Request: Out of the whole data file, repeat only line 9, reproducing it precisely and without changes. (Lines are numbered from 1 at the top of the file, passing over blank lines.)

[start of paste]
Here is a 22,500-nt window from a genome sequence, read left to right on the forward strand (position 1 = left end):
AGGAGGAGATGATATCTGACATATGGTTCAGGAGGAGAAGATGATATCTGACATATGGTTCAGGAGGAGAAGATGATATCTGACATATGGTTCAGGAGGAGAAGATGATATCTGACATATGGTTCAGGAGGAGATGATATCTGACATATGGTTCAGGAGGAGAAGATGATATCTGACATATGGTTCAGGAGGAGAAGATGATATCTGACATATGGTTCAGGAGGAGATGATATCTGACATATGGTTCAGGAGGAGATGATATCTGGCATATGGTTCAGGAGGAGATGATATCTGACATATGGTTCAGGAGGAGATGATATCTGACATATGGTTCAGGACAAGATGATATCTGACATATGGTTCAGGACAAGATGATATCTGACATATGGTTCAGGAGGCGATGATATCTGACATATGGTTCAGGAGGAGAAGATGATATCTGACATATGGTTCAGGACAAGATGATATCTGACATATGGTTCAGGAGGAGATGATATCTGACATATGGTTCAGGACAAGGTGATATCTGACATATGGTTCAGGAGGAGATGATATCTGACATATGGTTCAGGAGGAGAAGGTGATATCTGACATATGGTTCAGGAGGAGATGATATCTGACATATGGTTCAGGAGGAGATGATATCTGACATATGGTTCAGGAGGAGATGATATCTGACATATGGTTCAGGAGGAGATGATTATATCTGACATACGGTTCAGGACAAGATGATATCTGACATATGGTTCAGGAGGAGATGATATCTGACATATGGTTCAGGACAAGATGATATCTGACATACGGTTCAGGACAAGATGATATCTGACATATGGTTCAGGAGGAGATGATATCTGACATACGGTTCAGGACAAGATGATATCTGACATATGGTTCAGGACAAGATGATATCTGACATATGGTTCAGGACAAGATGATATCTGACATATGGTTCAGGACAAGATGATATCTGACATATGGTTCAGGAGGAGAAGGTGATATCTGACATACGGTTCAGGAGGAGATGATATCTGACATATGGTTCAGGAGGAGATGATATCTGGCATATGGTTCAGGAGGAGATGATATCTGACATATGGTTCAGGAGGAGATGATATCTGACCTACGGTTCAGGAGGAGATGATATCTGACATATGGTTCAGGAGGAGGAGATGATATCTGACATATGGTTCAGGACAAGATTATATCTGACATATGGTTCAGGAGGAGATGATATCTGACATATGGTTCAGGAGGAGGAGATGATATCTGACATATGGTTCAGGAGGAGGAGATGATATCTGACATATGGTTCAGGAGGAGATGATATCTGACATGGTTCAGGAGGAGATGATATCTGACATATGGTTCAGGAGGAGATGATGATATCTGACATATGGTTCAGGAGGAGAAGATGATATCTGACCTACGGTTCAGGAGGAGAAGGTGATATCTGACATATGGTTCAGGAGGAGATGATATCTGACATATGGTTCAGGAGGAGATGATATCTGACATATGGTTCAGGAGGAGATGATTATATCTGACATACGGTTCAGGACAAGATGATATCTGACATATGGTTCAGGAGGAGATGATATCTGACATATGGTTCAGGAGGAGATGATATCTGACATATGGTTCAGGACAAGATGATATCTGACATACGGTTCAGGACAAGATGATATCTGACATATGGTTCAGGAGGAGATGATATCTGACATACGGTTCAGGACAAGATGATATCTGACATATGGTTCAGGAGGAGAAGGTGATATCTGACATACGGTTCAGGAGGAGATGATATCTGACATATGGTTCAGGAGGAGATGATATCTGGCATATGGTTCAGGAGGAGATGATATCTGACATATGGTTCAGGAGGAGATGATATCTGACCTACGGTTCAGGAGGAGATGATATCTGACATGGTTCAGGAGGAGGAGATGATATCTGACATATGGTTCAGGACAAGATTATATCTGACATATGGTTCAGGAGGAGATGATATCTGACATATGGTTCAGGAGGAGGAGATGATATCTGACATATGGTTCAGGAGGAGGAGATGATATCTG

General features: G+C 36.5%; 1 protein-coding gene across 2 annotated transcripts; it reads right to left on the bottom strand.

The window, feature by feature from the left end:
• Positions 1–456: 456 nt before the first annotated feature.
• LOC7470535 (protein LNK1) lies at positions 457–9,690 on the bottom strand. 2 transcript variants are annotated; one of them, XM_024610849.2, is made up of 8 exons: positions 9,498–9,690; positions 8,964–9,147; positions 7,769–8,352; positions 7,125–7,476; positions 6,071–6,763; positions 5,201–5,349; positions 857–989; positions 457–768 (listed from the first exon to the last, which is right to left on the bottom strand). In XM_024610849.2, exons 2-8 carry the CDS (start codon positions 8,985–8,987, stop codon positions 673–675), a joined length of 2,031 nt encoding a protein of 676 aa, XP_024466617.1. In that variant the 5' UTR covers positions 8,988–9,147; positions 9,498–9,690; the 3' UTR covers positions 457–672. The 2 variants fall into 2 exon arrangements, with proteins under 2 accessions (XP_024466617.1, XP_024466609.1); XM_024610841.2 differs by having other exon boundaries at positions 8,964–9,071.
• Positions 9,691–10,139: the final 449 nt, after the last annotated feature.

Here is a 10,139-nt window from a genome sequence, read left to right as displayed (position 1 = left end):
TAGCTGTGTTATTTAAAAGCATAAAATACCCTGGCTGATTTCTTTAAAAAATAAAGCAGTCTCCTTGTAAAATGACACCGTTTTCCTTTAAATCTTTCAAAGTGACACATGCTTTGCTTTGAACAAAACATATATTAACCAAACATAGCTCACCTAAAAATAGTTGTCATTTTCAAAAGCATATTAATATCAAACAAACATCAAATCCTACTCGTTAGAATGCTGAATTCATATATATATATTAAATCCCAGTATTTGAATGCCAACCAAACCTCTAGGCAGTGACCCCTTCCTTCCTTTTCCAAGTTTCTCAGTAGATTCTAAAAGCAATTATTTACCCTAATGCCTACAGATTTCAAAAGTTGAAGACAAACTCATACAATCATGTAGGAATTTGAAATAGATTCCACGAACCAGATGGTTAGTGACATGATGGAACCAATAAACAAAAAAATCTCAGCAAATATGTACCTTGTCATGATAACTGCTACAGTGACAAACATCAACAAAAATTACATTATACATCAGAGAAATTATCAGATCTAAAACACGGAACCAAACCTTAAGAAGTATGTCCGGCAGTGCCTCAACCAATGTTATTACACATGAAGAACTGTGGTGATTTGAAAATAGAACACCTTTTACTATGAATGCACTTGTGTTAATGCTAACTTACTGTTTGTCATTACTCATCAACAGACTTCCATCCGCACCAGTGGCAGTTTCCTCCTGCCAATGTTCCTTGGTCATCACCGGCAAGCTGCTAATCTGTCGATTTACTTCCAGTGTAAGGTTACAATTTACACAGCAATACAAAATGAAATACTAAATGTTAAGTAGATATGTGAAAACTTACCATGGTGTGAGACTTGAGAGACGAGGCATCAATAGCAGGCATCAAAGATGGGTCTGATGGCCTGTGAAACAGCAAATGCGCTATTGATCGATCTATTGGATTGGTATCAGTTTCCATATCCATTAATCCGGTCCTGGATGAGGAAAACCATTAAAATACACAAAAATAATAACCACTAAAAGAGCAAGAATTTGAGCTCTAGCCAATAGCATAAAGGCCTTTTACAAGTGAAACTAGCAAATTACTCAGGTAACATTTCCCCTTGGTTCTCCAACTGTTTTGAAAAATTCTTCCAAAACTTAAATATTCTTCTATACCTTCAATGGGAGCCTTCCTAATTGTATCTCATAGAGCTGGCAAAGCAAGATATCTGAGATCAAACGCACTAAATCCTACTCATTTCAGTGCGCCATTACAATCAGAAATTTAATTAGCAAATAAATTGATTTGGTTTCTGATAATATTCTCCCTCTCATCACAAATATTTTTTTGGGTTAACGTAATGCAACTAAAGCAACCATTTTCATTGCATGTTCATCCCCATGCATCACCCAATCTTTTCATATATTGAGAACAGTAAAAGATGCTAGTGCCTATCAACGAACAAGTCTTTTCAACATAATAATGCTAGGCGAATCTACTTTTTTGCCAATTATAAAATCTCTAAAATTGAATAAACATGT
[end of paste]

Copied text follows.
TAGCTGTGTTATTTAAAAGCATAAAATACCCTGGCTGATTTCTTTAAAAAATAAAGCAGTCTCCTTGTAAAATGACACCGTTTTCCTTTAAATCTTTCAAAGTGACACATGCTTTGCTTTGAACAAAACATATATTAACCAAACATAGCTCACCTAAAAATAGTTGTCATTTTCAAAAGCATATTAATATCAAACAAACATCAAATCCTACTCGTTAGAATGCTGAATTCATATATATATATTAAATCCCAGTATTTGAATGCCAACCAAACCTCTAGGCAGTGACCCCTTCCTTCCTTTTCCAAGTTTCTCAGTAGATTCTAAAAGCAATTATTTACCCTAATGCCTACAGATTTCAAAAGTTGAAGACAAACTCATACAATCATGTAGGAATTTGAAATAGATTCCACGAACCAGATGGTTAGTGACATGATGGAACCAATAAACAAAAAAATCTCAGCAAATATGTACCTTGTCATGATAACTGCTACAGTGACAAACATCAACAAAAATTACATTATACATCAGAGAAATTATCAGATCTAAAACACGGAACCAAACCTTAAGAAGTATGTCCGGCAGTGCCTCAACCAATGTTATTACACATGAAGAACTGTGGTGATTTGAAAATAGAACACCTTTTACTATGAATGCACTTGTGTTAATGCTAACTTACTGTTTGTCATTACTCATCAACAGACTTCCATCCGCACCAGTGGCAGTTTCCTCCTGCCAATGTTCCTTGGTCATCACCGGCAAGCTGCTAATCTGTCGATTTACTTCCAGTGTAAGGTTACAATTTACACAGCAATACAAAATGAAATACTAAATGTTAAGTAGATATGTGAAAACTTACCATGGTGTGAGACTTGAGAGACGAGGCATCAATAGCAGGCATCAAAGATGGGTCTGATGGCCTGTGAAACAGCAAATGCGCTATTGATCGATCTATTGGATTGGTATCAGTTTCCATATCCATTAATCCGGTCCTGGATGAGGAAAACCATTAAAATACACAAAAATAATAACCACTAAAAGAGCAAGAATTTGAGCTCTAGCCAATAGCATAAAGGCCTTTTACAAGTGAAACTAGCAAATTACTCAGGTAACATTTCCCCTTGGTTCTCCAACTGTTTTGAAAAATTCTTCCAAAACTTAAATATTCTTCTATACCTTCAATGGGAGCCTTCCTAATTGTATCTCATAGAGCTGGCAAAGCAAGATATCTGAGATCAAACGCACTAAATCCTACTCATTTCAGTGCGCCATTACAATCAGAAATTTAATTAGCAAATAAATTGATTTGGTTTCTGATAATATTCTCCCTCTCATCACAAATATTTTTTTGGGTTAACGTAATGCAACTAAAGCAACCATTTTCATTGCATGTTCATCCCCATGCATCACCCAATCTTTTCATATATTGAGAACAGTAAAAGATGCTAGTGCCTATCAACGAACAAGTCTTTTCAACATAATAATGCTAGGCGAATCTACTTTTTTGCCAATTATAAAATCTCTAAAATTGAATAAACATGT